the Shubert Sunday night roundup
I read a lot of great stuff online this week. Check it out.
n+1’s recent editorial “Revolt of the Elites” argues that “it’s educated language and egalitarian ideas that particularly elicit the accusation of elitism today… The elitism charge mostly exempts those who’ve been to expensive colleges so long as they’ve only learned how to make money there.” Sharp analysis, fierce vindication.
In the London Review of Books, Slavoj Žižek’s reading of the WikiLeaks phenomenon as a threat not to powerful people but to the structure of power: “The only surprising thing about the WikiLeaks revelations is that they contain no surprises. Didn’t we learn exactly what we expected to learn? The real disturbance was at the level of appearances: we can no longer pretend we don’t know what everyone know we know.” Also, Christopher Tayler reviews Elif Batuman’s new book The Possessed: Adventures with Russian Books and the People Who Read Them, with a fine sense for her humor and wit.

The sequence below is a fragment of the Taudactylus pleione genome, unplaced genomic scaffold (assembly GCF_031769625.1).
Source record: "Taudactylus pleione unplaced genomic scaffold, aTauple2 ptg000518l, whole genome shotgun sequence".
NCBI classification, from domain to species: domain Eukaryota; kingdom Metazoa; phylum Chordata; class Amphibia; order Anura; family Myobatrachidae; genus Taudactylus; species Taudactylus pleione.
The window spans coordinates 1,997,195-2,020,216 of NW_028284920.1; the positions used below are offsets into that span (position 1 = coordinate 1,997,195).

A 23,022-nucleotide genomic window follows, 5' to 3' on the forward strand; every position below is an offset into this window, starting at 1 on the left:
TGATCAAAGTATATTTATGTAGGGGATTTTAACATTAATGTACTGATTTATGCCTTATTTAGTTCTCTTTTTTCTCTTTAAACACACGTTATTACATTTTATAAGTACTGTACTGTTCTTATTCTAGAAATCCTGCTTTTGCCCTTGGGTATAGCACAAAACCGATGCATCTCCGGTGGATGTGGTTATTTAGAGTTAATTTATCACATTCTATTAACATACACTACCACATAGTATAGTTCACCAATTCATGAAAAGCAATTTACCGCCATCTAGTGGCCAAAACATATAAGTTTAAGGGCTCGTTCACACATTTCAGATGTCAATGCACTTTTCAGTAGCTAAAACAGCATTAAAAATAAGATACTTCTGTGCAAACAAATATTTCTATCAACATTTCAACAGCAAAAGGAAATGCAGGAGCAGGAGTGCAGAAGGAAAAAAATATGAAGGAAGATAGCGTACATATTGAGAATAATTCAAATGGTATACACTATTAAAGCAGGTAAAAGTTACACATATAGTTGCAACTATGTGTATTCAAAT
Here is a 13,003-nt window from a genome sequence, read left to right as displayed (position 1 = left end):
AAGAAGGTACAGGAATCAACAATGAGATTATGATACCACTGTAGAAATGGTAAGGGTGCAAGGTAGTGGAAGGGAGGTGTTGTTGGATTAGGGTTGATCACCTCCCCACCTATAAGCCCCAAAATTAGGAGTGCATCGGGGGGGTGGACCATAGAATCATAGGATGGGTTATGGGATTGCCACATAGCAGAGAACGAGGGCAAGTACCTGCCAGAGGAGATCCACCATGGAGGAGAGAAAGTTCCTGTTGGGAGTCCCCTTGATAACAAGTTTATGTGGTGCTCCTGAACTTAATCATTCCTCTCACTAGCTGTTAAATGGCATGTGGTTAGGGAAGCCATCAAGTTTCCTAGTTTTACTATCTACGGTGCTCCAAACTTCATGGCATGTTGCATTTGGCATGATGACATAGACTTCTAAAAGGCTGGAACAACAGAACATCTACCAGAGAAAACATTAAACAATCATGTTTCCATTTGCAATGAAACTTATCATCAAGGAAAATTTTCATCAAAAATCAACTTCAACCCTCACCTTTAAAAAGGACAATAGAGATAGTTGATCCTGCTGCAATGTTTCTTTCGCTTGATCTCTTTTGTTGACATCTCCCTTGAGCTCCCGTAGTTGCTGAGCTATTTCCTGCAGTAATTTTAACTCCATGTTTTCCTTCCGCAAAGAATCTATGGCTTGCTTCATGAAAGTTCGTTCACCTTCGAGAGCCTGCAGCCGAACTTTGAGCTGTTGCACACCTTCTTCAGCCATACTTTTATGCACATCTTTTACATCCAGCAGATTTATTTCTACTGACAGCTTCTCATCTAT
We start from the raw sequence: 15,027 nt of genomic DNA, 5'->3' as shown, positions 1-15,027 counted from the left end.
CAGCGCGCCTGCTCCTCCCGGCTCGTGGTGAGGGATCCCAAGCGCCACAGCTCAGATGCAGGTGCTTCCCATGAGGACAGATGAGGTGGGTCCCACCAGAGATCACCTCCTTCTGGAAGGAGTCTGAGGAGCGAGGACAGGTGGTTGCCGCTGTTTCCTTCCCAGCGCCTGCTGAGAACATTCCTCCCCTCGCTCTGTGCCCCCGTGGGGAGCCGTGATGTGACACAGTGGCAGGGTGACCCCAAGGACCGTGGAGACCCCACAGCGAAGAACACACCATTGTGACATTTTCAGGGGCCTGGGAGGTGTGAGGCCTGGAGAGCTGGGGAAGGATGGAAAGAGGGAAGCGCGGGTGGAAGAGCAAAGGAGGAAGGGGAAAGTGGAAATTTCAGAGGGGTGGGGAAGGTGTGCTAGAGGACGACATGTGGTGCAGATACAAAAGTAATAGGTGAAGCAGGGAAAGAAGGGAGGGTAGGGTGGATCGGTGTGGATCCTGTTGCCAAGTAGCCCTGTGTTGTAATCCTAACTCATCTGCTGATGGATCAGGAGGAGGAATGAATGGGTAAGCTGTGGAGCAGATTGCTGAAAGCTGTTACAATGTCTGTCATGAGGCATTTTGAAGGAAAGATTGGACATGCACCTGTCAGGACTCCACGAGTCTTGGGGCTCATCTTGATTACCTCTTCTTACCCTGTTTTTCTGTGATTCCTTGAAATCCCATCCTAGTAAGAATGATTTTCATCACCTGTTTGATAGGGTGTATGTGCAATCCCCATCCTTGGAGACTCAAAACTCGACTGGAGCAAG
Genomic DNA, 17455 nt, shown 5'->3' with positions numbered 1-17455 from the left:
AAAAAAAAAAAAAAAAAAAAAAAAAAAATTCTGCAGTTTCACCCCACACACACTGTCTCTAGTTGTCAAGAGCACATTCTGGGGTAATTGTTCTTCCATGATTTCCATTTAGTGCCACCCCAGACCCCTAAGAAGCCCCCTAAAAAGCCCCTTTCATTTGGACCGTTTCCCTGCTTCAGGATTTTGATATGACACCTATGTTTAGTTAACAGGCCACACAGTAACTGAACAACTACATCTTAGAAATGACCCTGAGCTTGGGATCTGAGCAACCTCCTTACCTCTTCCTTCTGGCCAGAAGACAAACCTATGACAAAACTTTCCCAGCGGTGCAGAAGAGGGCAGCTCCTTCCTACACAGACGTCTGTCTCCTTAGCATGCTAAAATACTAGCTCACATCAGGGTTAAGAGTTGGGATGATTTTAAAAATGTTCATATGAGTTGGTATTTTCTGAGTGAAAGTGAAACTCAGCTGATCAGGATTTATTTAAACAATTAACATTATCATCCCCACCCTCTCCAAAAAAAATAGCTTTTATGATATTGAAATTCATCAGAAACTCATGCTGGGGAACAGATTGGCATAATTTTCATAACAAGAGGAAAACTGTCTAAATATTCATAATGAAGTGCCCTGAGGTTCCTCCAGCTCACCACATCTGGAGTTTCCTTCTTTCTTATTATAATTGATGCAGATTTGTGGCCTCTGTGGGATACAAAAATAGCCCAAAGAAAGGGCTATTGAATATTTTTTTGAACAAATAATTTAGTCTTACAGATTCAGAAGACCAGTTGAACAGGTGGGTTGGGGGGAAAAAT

On the radio: the BBC plays old David Foster Wallace interviews and gives advance praise for The Pale King, and the inimitable Terry Gross interviews Stephanie Coontz on Fresh Air about her new book about The Feminine Mystique.